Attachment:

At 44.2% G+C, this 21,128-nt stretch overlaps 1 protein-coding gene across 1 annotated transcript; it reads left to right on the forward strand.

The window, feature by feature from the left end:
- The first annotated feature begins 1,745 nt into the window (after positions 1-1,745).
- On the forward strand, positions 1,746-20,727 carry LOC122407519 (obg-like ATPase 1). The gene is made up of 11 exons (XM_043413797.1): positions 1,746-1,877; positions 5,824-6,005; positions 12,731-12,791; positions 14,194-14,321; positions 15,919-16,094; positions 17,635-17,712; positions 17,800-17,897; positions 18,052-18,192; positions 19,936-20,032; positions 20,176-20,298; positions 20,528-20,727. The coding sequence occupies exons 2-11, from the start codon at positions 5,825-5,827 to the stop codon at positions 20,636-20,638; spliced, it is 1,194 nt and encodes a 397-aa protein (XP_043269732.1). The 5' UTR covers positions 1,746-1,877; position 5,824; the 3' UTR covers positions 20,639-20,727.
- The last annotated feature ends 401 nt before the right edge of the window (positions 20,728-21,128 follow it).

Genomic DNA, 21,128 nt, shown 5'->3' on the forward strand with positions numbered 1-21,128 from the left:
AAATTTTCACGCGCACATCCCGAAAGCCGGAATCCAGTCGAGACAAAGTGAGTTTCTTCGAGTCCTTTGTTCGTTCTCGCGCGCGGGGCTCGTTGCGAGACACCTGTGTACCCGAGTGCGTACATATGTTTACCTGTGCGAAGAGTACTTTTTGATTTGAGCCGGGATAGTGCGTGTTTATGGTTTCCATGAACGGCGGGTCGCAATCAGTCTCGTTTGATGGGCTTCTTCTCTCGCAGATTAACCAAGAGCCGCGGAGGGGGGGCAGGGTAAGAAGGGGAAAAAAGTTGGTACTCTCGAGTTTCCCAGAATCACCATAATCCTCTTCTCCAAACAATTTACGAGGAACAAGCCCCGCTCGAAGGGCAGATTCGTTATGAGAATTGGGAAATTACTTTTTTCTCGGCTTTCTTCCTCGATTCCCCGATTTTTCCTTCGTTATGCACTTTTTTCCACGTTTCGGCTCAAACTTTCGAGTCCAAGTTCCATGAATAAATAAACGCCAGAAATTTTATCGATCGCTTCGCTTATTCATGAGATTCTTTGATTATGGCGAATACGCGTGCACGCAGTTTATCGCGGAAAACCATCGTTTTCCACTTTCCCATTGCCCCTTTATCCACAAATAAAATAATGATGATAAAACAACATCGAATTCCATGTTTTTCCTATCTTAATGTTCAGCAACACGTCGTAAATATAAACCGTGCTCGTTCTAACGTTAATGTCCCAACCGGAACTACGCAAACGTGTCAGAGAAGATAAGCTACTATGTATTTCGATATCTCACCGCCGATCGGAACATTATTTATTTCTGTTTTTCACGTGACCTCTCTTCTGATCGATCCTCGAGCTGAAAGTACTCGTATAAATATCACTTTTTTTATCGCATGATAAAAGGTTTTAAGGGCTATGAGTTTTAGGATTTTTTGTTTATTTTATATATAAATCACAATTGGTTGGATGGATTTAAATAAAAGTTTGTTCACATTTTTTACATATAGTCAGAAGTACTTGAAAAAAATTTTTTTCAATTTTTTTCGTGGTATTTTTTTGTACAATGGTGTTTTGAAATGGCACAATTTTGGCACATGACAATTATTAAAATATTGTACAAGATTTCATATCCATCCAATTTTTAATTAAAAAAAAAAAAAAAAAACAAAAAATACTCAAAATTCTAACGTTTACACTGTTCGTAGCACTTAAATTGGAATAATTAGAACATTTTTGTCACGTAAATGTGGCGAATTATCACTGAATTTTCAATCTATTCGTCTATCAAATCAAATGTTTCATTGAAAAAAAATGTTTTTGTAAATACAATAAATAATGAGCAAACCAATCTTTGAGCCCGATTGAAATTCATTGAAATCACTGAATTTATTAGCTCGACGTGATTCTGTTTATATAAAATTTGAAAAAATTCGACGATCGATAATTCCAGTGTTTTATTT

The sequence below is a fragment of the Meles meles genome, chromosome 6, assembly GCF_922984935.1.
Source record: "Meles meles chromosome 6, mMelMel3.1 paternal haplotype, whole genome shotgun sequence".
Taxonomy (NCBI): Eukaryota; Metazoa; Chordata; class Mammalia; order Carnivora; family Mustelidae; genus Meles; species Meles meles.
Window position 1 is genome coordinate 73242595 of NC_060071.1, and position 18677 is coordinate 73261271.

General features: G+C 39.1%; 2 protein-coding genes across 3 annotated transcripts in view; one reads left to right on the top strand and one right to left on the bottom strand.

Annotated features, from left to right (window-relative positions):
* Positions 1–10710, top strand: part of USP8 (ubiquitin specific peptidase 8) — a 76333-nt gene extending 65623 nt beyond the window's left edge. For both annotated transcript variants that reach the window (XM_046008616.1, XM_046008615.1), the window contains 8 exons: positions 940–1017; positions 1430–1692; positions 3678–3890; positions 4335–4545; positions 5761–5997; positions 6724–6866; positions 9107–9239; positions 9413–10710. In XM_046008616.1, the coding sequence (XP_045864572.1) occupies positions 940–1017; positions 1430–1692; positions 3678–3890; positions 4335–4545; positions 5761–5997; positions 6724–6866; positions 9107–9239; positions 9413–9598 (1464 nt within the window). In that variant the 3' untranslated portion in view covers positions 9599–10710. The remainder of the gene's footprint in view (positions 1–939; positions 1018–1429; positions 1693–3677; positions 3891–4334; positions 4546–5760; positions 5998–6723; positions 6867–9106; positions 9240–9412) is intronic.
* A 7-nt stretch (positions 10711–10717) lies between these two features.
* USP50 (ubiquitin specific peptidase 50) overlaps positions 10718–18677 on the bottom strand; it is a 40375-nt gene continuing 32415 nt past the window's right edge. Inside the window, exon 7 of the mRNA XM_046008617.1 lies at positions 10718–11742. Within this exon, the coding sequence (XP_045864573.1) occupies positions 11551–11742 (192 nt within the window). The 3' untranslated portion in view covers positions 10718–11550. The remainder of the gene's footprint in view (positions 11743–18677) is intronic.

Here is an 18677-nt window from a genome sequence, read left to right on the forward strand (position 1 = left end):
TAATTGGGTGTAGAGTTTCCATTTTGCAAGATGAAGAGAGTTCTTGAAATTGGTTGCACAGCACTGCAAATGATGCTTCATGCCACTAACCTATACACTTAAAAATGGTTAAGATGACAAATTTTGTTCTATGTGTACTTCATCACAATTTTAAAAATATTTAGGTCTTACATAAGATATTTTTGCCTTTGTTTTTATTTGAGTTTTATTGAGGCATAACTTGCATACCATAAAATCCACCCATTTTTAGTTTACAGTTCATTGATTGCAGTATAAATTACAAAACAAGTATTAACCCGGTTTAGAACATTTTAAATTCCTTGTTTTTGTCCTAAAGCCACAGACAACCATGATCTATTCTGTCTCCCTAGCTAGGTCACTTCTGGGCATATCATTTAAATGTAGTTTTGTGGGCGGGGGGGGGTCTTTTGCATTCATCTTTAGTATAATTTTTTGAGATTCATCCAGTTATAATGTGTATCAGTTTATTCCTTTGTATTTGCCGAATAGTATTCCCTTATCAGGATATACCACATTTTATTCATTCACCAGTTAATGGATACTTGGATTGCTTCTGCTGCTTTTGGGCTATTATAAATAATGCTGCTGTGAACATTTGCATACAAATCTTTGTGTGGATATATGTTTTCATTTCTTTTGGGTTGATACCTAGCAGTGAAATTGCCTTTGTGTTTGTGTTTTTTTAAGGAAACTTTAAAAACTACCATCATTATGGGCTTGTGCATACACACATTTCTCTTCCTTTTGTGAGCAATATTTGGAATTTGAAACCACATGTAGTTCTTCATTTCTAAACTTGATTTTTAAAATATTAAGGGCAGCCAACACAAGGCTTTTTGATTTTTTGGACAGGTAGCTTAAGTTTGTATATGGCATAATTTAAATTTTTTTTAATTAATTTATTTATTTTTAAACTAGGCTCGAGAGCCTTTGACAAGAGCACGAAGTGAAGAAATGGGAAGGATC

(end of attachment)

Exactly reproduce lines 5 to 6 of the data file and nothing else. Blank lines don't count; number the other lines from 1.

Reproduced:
- The last annotated feature ends 401 nt before the right edge of the window (positions 20,728-21,128 follow it).

Genomic DNA, 21,128 nt, shown 5'->3' on the forward strand with positions numbered 1-21,128 from the left: